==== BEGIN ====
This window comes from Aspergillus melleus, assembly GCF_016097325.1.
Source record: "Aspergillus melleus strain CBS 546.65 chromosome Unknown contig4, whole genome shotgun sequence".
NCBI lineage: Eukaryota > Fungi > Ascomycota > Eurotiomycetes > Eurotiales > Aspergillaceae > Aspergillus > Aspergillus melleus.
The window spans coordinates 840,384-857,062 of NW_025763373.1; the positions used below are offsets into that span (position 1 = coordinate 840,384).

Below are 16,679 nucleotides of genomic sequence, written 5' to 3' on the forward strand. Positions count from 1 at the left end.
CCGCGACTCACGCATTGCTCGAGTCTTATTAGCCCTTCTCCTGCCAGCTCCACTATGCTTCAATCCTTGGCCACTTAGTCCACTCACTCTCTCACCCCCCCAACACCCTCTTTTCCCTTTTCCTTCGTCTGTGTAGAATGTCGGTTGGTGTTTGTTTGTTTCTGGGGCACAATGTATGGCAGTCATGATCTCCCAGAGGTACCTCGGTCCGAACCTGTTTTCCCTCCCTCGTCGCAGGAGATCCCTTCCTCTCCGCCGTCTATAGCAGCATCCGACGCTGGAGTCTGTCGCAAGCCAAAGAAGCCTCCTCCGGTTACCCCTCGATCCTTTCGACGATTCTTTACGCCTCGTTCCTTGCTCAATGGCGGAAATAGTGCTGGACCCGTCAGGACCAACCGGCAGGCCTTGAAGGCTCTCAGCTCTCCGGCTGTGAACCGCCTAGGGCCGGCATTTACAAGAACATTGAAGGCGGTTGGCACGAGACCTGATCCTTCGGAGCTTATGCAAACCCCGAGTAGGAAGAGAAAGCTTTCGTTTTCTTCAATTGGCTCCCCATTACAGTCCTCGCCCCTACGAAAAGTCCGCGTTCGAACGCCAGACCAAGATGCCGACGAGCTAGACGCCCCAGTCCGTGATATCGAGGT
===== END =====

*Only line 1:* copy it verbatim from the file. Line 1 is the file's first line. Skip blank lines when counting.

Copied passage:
This window comes from Aspergillus melleus, assembly GCF_016097325.1.